Search      Hot    Newest Novel
HOME > Classical Novels > The Boy Travellers in Mexico > CHAPTER XII.
Font Size:【Large】【Middle】【Small】 Add Bookmark  
"We have been much impressed and amused," said Fred in a letter to his mother, "with the Mexican, or, rather, the Spanish, forms of politeness. Whenever we are introduced to anybody, he immediately says, 'Remember that your house is at No. — on —— Street,' notwithstanding that we may have told him we are comfortably quartered at the hotel. In one day a dozen or twenty houses were offered to us; and ever since then, if no more than two or three are tendered between sunrise and bed-time, we think it is a very poor day for business. Sometimes the form is varied by saying, 'My house and all it contains are yours.' It would be better if they would send us the title-deeds to the establishment, with a bill of sale of the furniture acknowledged and receipted before a notary; but thus far nobody has gone as far as that.
"It is a form of politeness, and nothing more," the youth continued, "and the people who offer us their houses are about as sincere as Americans
[Pg 180]
 are when they say, 'Delighted to see you,' or, 'Happy to meet you,' to the people they are introduced to in their own country; or as the New York hostess who says to a departing guest, 'Must you go so soon?' when she has really been wondering to herself why the visitor tarried so long.
"It seemed very odd until we got used to it and learned the real meaning of the words, to be told on entering the dwelling of a man we had not known five minutes, 'You are in your own house;' or that we were the masters, and he was the humble guest. Doctor Bronson says they really mean to have us make ourselves at home, and they certainly show great hospitality; but it would be a sad mistake to take them literally and act as though the place belonged to us.
"Every time we admire anything—a piece of furniture, a garment, an article of jewellery or bric-à-brac, or anything else of value—we are immediately told that it belongs to us, and, if it is portable, that we can carry it away with us. If we should be so boorish as to accept the offer, the person who made it would not display any annoyance, however much he might feel; he is too polite for that.
"'What would they do under such circumstances?' I hear you ask. I can best answer by telling a story we heard yesterday.
"An English lady who had just arrived, and had not learned the forms of Mexican politeness, one day admired a set of jewellery, which included a very costly necklace of diamonds and other precious stones that had belonged to the family for two or three hundred years. She was told that the set of jewellery was hers, and believing they meant what they said, she took it away with her when her call was ended.
"Of course the story was at once told to the friend who had made the introduction, and the latter at once went to the guileless stranger and explained the situation. She returned the jewels immediately, with the explanation that, on reaching home, she had found they did not match the dress with which she expected to wear them. She added that she had a fine set of jewellery which she thought would be an appropriate present for one of the young ladies of the family, and she would send it with great pleasure. A polite message was returned declining the offer, and hoping it would be in the power of the family to render the English visitor some distinguished services during her stay in the city. In this way the whole difficulty was bridged over, and the parties were good friends.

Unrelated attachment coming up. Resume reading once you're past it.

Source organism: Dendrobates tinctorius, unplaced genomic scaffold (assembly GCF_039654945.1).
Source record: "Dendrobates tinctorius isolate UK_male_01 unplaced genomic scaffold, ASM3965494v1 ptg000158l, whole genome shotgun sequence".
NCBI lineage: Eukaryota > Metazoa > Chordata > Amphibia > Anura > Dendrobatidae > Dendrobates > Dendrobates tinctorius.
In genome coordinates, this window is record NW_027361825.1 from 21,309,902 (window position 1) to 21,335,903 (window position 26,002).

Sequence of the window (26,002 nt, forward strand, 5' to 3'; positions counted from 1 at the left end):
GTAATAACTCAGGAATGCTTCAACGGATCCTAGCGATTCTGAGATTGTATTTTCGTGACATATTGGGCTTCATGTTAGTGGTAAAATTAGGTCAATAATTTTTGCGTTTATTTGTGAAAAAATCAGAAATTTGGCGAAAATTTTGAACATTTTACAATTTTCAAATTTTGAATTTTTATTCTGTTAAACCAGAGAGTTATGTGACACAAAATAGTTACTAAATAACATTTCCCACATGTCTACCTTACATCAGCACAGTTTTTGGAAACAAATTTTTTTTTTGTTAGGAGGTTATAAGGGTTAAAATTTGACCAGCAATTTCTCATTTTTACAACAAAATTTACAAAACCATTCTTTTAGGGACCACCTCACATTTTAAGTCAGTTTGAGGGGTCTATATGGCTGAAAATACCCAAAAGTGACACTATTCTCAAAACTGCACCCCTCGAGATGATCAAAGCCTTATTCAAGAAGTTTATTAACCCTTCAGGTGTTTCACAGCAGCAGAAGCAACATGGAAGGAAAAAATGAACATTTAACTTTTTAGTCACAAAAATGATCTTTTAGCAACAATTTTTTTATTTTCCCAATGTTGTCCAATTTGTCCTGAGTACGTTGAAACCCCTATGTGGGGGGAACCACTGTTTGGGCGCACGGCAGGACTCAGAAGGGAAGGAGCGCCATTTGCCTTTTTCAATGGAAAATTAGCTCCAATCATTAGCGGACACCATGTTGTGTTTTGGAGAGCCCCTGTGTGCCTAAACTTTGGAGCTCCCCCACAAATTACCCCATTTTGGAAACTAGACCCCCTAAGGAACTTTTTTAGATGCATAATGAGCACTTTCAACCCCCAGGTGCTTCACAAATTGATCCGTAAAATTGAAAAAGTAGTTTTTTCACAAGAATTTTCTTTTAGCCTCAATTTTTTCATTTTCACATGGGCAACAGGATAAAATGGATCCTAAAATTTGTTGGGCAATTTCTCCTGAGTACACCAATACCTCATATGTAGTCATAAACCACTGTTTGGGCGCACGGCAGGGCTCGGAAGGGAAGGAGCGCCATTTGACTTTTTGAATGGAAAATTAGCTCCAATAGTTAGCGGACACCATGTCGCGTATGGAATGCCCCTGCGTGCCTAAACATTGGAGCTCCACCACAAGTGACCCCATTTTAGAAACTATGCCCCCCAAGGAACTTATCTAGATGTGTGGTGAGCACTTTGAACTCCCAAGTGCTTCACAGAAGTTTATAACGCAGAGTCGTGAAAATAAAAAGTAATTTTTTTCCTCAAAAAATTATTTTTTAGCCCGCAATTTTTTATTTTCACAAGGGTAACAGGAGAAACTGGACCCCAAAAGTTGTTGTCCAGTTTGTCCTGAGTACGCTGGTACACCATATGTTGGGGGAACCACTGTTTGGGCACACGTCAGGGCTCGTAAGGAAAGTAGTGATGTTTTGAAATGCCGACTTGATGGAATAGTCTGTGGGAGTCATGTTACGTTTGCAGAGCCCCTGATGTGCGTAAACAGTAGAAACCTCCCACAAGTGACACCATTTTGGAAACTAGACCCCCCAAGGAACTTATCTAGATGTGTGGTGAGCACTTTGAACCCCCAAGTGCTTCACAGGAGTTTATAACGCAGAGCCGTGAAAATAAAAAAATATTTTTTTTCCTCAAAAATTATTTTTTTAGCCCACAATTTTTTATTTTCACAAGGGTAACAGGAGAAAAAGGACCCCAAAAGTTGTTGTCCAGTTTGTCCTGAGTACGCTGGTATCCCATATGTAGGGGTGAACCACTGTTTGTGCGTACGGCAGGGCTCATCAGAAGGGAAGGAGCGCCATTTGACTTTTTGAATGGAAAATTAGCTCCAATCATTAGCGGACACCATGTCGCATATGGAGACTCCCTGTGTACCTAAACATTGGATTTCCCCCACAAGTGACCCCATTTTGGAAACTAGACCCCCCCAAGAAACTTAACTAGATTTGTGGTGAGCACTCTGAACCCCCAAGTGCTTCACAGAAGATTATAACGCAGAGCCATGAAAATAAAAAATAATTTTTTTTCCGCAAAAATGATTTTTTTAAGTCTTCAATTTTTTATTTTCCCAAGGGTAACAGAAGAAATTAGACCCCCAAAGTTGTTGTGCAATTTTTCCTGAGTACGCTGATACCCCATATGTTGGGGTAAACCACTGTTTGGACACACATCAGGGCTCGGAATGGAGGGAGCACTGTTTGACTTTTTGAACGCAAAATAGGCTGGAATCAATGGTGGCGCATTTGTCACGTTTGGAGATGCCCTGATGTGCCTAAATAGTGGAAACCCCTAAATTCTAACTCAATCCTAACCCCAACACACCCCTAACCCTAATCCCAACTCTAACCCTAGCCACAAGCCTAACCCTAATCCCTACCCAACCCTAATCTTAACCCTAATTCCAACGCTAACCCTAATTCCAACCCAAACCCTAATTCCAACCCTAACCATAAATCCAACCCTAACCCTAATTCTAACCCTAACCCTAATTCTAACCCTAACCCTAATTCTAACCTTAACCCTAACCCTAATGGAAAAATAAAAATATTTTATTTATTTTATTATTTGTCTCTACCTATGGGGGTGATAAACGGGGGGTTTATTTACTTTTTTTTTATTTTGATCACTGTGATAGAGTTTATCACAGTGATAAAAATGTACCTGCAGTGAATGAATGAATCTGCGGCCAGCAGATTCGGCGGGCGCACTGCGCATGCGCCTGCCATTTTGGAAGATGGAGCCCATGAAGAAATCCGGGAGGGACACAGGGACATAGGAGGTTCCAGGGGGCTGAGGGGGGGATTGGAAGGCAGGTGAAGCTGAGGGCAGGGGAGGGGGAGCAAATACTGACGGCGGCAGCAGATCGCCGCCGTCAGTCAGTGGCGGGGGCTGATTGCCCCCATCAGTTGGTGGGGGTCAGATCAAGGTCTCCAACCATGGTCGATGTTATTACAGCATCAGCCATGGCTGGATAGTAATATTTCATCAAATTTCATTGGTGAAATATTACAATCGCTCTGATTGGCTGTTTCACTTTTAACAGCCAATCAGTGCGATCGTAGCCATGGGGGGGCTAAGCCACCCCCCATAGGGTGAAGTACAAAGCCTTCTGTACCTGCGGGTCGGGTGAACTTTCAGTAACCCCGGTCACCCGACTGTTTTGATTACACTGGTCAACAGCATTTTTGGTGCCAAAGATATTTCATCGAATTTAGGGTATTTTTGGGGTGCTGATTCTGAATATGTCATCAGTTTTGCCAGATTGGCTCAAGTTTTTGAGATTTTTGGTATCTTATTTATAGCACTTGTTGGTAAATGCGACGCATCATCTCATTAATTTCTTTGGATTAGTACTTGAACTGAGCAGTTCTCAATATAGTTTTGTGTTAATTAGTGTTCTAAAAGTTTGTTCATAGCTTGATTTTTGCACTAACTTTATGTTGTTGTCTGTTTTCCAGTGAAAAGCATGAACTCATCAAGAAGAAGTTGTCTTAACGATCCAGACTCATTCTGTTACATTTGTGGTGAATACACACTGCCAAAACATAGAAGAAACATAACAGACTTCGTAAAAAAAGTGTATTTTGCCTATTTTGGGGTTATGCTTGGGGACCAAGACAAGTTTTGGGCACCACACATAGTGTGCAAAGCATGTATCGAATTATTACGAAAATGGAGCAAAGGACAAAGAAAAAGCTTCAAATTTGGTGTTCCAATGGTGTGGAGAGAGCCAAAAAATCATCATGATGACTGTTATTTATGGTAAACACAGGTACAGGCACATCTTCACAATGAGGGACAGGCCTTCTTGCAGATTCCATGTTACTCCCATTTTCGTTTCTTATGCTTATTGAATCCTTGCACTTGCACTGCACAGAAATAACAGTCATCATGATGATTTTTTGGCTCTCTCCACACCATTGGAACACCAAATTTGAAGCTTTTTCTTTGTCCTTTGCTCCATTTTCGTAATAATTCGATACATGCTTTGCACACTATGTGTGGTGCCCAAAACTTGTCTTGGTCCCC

"A similar story was told us regarding an American lady who visited Mexico several years ago, and, through her ignorance of the local forms of politeness, accepted the offer of a rare and beautiful shawl. Mutual friends
[Pg 181]
 arranged the matter amicably; but the fair American was greatly mortified when she learned the mistake she had made.
"Doctor Bronson says there used to be a harmless lunatic in San Francisco, and afterwards in New York, who went about the streets dressed in the old Continental costume. With his long and snowy hair, and quaint costume, he was a noticeable figure. He was under the belief that he resembled Benjamin Franklin, and he used to exhibit a photograph representing himself standing at the base of the Franklin monument in Boston.
"His passage by steamer was paid from San Francisco to New York
[Pg 182]
 by some friends, and during the voyage the vessel spent a day at Acapulco. 'Uncle Freddy,' as he was called, went on shore with other passengers, and was introduced to the Governor. The Governor made him the usual offer of his house and everything it contained, and when the hour came to go on board the steamer the recipient of the offer refused to accompany the other passengers. He declared that the Governor had given him the house, and he was going to remain and enjoy it for the rest of his life. Explanations were useless; and after vainly trying to induce him to change his mind, the passengers seized Uncle Freddy and carried him bodily in their arms to the boat which lay in readiness to take them to the ship. It was necessary to lock him in his room until they had left their anchorage and were steaming outside the harbor.
"Of course you will naturally infer that the Spanish people are insincere in their politeness, and certainly appearances are against them. But they do not mean anything by it any more than the people of the United States do in their polite ways of speaking. There is this difference, that we do not go as far as the Spaniards in saying empty words, and that is about all. Doctor Bronson says there's a good deal of hollowness in society everywhere; that people could not get along at all together, and there would be no society at all if everybody spoke exactly what he thought at all times.
"Think what would happen if Mrs. Smith should remark to Mrs. Brown when the latter is leaving the house after a prolonged visit, 'I'm
[Pg 183]
 glad you're going; you've staid too long,' instead of saying and acting exactly the reverse; and think, too, what would happen if Mr. Jones, on being introduced to Mr. Robinson, should say, 'I don't care a straw whether I know you or not,' instead of 'Glad to make your acquaintance,' or something of the sort."